Since my only job these days is to stay good-looking and not die, I have some time on my hands. So I figured I might spend some of it volunteering for my local public radio station during one of its insufferable pledge drives. I swear those things happen with more frequency than failed senator/presidential candidate Rick Santorum says something like this. Which at this point in the Republican primary is like all the time.
When I signed up for a volunteer shift manning the phones and relieving people of their money, I was told the only open slots were 6-9 a.m. Awesome. Because there’s nothing I like better than waking before dawn and pretending to be cheerful about it. But I figured this would be my penance for the years I spent listening to public radio for free, so like a traumatized former Catholic, I took the punishment and thanked them for it.
I arrived at 6 a.m. and was ushered into a room with banks of laptops and phone headsets. I was easily the youngest volunteer by about 50 years and that’s saying something since I’m like nearly 60 (I kid. I love the old!). I was also the sleepiest. The other volunteers were as perky as Katie Couric during her TODAY Show days. The volunteer coordinator gave me a packet of instructions and told me to do a little dry run-through before I began answering any calls. When I felt comfortable that I’d be able to fake knowing anything at all about the pledge drive or Vermont Public Radio reasonably well, I punched in to take some calls.
Now, I should note that I’m one of those weird people who loves both talking on the phone and filling out forms, so this task could not have been more perfect. I’m pretty sure if I took the Myers-Briggs test, it would tell me that the career I was most suited for was call center operator. Perhaps I should consider a move to Mumbai.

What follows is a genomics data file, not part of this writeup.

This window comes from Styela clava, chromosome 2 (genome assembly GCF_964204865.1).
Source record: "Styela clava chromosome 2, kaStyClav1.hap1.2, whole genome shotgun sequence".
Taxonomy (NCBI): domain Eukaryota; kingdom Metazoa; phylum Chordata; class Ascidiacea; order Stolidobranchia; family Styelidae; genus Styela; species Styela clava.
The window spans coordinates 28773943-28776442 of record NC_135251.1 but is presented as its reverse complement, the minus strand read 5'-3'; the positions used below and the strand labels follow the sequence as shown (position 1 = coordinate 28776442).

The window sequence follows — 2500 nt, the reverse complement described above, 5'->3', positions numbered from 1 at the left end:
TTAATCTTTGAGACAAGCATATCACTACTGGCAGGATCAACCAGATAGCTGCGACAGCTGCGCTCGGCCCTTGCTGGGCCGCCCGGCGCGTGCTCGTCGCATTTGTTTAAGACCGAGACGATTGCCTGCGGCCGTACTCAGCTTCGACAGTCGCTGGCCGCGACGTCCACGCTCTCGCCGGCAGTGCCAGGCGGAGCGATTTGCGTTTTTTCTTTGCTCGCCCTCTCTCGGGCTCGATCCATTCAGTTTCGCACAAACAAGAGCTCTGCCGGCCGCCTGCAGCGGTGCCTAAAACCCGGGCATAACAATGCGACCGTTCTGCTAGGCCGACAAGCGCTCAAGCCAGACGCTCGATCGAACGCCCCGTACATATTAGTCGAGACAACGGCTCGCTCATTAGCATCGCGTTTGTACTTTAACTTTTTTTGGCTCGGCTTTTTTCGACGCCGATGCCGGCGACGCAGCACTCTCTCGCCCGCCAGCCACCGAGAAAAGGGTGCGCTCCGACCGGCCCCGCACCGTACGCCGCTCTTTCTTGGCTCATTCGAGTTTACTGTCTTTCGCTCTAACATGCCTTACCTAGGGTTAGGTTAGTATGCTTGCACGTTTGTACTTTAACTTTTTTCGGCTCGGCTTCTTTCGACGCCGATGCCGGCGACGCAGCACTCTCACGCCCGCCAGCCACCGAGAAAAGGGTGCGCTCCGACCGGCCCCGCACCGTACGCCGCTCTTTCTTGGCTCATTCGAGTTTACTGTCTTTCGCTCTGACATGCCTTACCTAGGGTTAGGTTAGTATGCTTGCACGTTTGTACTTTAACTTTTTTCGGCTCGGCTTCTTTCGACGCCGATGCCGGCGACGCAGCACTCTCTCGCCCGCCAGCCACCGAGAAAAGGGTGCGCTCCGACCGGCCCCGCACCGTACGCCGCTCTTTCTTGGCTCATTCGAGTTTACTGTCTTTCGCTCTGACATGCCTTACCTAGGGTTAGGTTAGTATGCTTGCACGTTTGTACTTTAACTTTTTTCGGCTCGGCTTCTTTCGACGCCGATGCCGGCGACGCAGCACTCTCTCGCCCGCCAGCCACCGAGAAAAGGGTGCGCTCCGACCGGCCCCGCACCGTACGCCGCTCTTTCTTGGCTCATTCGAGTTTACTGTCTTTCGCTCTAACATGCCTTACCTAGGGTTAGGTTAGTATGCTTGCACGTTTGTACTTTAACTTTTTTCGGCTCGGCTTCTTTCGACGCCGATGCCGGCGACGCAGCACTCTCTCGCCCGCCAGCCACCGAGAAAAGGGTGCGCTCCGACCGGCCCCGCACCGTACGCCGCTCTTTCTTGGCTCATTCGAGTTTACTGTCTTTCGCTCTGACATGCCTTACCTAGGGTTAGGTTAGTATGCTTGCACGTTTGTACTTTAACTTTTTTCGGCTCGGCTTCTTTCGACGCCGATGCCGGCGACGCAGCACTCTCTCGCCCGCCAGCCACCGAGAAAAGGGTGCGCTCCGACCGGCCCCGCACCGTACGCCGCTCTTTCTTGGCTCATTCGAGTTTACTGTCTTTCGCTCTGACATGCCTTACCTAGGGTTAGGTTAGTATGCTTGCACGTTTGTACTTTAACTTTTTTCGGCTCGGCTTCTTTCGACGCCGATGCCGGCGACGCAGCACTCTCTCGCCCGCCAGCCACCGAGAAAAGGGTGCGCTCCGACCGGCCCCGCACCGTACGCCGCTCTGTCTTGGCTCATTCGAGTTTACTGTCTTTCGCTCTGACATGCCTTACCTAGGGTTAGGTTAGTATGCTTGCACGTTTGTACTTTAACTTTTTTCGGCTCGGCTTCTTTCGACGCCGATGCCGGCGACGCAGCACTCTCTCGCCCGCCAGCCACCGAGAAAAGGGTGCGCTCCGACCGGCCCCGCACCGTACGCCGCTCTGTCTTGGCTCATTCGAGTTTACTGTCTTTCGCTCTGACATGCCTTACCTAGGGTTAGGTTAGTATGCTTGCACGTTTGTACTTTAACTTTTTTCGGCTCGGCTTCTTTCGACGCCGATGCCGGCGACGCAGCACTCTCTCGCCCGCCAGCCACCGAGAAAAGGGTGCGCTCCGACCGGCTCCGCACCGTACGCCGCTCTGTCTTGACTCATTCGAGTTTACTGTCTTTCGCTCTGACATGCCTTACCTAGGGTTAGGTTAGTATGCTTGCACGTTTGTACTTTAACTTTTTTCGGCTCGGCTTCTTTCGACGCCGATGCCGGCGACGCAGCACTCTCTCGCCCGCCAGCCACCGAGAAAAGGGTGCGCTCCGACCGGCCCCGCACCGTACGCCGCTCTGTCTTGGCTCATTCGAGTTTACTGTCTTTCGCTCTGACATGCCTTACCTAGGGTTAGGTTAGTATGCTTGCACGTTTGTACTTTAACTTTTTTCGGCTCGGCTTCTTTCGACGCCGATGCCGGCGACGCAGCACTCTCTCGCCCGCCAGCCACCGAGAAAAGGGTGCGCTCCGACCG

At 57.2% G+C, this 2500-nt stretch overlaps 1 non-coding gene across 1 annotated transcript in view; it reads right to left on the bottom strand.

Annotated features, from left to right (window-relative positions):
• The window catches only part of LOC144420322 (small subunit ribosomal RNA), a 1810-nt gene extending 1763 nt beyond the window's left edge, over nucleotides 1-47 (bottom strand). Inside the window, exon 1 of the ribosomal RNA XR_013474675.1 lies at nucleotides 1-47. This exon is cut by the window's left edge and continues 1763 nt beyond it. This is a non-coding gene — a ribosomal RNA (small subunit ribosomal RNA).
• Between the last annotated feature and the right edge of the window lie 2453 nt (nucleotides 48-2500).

My first call was form a listener from Quebec who chided me for not knowing how to spell his French last name. Um, sir, I only speak American and if your last name is something foreign, I can’t be expected to know how to spell it. But really, we just had a spotty connection and I couldn’t hear him when he said LeDulabouvillechardmontvrier.
The next few calls were smooth sailing. There was a matching challenge going on so if folks gave $120, that donation would be doubled. Like my many parking meter fines. If they weren’t into giving $120, I upsold like I was working tables at TGIFriday’s. I begged, I guilted, I promised to send them suggested nude photos of myself if only they would increase their donation. Oddly, the promise of pictures of my naked, doughy, winter flesh was not at all enticing to VPR listeners.
But perhaps promising listeners something other than smart programming and vital news and information might work to get people to crack open their wallets. I think towards the end of the pledge drive, when the radio hosts get a little loopy, they nearly do vow ridiculous things in exchange for donations. I’m pretty sure Jane Lindholm has come within inches of offering to make videos of herself sissy-bouncing (watch this now) with Pat Leahy and her German short-haired pointer up and down Church Street (Jane, if you do that, I will give VPR $1000, no joke). And I could swear Mitch Wertlieb was moments away from pledging to be shot out of a cannon into Yankee Stadium wearing nothing by a Red Sox hat and a strategically placed VPR artist mug. Listeners might give a little more if they got a little more. Pizazz kids, pizazz. Just saying.
No need to be so hostile, VPR.